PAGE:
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Sunday, January 5, 2014

No One to Trust by Lynette Eason – A Book Review

No One to Trust by Lynette Eason – A Book Review

     This was the first book I have read by author Lynette Eason, but I will definitely be reading more. Why, at one particularly tense moment in the story something happened that actually made me jump!  I appreciate being drawn into a story so completely, and I appreciate that jarring type of surprise.  There were several plot twists that I had not seen coming, events that kept me reading on into the night. 

     In No One to Trust, book one of The Hidden Identity series, protagonist Summer Abernathy is thrust into the world of organized crime, specifically that of a mafia family led by a true psychopath.  Repeatedly betrayed by those who should have her best interest at heart, Summer learns to rely on the One who will never betray.  David Hackett struggles with doing the right thing while doing what is necessary to keep himself and his wife alive.  His new found faith is fanned into full flame by the winds of adversity.  While maintaining focus on the internal and external conflicts in the lives of Summer and David, Eason is able to flesh out the moral conflicts in the lives of her secondary characters as well, and is able to do so without interrupting the smooth flow of the story or sounding preachy.  The central themes of No One to Trust appear to be drawn from James 1:2 – 4, persevering through trials to develop spiritual maturity, and Colossians 3:13, forgiving as the Lord forgave you.  Eason successfully weaves valuable Kingdom insights into a suspenseful, action packed story filled with intrigue.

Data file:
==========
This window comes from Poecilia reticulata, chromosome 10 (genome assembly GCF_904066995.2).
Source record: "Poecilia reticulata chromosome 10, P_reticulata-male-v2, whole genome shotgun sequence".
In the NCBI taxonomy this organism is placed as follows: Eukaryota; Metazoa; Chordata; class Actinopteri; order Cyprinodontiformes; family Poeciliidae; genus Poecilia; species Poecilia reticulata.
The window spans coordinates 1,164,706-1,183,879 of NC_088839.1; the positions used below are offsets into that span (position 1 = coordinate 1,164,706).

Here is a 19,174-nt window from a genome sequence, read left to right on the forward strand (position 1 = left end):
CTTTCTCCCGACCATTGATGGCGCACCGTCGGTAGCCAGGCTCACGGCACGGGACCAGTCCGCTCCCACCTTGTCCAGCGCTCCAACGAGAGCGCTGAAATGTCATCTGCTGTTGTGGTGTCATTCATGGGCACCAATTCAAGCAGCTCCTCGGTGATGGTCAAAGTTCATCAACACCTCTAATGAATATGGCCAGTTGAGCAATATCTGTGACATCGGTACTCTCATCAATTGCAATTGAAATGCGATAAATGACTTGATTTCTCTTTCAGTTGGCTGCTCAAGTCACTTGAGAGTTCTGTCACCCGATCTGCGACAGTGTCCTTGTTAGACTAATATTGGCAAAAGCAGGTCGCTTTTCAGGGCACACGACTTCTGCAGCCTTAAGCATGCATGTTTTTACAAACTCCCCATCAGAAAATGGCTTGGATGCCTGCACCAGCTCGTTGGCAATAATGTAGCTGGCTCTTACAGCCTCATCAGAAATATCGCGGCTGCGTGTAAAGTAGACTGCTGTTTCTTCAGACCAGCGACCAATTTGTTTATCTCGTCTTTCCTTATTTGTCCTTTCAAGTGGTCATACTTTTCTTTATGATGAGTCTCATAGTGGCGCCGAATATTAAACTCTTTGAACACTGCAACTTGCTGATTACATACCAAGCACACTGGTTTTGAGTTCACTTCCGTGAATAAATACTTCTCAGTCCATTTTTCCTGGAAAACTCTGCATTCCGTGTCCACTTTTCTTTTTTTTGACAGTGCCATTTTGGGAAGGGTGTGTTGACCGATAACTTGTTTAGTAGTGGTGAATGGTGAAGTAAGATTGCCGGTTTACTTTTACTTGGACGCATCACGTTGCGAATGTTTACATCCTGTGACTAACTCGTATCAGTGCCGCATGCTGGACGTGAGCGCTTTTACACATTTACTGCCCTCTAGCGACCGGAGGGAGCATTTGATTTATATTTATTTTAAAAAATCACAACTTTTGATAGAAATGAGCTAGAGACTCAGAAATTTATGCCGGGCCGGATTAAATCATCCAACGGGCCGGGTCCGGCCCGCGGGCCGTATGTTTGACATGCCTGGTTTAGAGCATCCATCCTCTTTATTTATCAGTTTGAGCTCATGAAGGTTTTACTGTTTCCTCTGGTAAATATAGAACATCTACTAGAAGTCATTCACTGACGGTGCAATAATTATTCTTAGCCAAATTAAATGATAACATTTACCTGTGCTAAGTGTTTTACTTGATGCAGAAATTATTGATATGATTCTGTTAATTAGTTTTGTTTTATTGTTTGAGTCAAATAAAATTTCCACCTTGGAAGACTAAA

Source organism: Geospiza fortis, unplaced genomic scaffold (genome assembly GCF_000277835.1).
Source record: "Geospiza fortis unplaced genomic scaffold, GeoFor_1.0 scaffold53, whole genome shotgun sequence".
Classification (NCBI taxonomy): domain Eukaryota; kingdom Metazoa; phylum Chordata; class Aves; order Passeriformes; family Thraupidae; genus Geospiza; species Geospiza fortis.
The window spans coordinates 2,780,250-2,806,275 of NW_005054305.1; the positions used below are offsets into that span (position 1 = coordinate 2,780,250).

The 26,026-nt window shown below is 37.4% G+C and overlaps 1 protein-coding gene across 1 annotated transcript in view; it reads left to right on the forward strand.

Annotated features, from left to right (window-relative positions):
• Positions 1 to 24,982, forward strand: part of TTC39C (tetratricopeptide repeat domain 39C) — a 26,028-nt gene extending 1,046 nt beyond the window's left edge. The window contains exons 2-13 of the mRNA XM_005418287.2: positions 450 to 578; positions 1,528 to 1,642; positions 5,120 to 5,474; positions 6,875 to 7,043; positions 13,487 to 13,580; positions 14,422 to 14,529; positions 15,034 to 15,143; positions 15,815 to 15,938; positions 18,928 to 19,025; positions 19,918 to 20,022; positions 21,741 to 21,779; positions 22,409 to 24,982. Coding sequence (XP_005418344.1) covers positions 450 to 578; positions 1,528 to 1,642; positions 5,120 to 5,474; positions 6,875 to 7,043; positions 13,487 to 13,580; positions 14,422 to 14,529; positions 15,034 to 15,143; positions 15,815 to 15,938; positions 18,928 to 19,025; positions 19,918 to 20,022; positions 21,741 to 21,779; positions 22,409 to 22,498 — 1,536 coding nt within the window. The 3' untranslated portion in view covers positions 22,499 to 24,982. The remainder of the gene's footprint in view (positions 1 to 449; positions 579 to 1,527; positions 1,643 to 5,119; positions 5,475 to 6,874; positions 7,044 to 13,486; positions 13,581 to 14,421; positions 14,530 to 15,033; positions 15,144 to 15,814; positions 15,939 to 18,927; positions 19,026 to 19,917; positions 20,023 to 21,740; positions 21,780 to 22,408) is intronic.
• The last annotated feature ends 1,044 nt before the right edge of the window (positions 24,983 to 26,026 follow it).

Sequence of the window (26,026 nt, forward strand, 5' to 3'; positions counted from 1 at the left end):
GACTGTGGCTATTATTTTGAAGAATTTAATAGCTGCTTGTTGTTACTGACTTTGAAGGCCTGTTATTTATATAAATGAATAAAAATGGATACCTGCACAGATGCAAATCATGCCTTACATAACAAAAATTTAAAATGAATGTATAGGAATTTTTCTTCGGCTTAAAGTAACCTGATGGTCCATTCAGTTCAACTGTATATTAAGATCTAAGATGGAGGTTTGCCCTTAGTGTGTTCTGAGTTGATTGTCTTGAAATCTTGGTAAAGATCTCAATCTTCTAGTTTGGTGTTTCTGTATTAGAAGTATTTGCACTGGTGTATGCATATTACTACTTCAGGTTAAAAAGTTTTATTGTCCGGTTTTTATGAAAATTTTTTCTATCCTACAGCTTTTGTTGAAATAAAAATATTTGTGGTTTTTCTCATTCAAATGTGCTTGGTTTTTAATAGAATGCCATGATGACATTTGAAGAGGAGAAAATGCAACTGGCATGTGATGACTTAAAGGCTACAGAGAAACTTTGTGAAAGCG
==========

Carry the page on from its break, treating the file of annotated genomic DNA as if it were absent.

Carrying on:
This review would not be complete without mention of the antagonist, Alessandro Raimondi, a portrait of pure evil.  This character was not your typical mafia don as portrayed in the movies.  It was easier to identify him with a psychopath become serial killer, possibly due to his obsession with snakes and the way he used them to inflict terror.  Eason’s clearest mental images are drawn around this character, and are the things of which nightmares are made. 

     The book contained a sneak peak at the first chapter of the second book in the Hidden Identity series, Nowhere to Turn.  It would appear Eason’s readers are in for another spine tingling treat, fraught with the pains of broken promises and broken relationships.  It does not reveal, however, whether Eason will take advantage of the opportunity provided in the closing chapter of the first book to bring Summer, David and others forward into other books in the series.  A reader may only hope. 

     I have more of Eason’s works waiting for me on my shelves and on my Kindle among the books I’ve collected anticipating more time to read during my retirement. I look forward to immersing myself in her attention grabbing, fast-paced tales of suspense. 

Thank you to Revell, the publisher, for sending me a copy of No One to Trust for my honest opinion of the book. 

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